Inflammation – Strong Relationship to Dementia
Inflammation is a process with which we are all familiar. Whether from an insect bite or an arthritic joint, we associate inflammation with the typical observations of pain, redness, and swelling as well as loss of function.
In Grain Brain, as well as my recent PBS program, BrainChange, I described that this very same process, inflammation, is actually a pivotal player in such diverse brain conditions as Alzheimer’s disease, multiple sclerosis, Parkinson’s disease and even autism.
That said, the most fundamental take home message of all my media outreach is to convince everyone willing to listen that you’ve got to do everything possible to reduce inflammation. And that means a diet rich in inflammation-reducing foods like healthful fats, minimal in carbohydrates and strictly gluten-restricted.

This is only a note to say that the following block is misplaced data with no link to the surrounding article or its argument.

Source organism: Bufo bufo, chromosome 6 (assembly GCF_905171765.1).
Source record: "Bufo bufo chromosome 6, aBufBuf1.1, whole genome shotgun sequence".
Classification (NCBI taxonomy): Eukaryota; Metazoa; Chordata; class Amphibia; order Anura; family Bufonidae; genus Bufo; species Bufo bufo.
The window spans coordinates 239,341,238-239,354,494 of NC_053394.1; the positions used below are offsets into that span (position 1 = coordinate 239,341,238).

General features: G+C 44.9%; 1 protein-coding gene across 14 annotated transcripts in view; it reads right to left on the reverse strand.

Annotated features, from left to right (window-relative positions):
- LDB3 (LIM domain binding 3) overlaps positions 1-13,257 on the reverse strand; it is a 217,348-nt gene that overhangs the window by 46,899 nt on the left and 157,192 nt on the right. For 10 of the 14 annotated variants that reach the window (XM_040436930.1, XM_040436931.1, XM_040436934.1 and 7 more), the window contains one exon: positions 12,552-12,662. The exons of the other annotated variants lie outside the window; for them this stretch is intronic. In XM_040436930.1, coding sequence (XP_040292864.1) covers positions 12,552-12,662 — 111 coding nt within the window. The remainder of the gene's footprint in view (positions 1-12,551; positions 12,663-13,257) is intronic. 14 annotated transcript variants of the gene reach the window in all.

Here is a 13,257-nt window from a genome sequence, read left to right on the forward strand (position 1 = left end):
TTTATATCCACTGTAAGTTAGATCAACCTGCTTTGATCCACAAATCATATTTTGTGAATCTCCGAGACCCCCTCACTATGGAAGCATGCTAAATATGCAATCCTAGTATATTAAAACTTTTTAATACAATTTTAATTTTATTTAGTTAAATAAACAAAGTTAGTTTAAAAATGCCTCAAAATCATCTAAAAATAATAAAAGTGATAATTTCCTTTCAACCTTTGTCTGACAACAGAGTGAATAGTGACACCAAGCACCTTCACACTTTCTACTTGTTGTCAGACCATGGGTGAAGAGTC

Even slight blood sugar elevation raises the binding of glucose to protein. This process, known as glycation profoundly increases the production of inflammatory chemicals in the body and is the main reason we check the A1c blood test as it measures this process. You can learn more about A1c, also known as glycated hemoglobin, and its powerful role in predicting dementia by reviewing this reference.
What’s even more interesting is newer research indicating a strong relationship between peripheral inflammation (inflammation outside of the brain) and risk for developing dementia, a condition for which there is no medical treatment.
Please review this intriguing research and feel free to comment as we continue to move forward on this journey.
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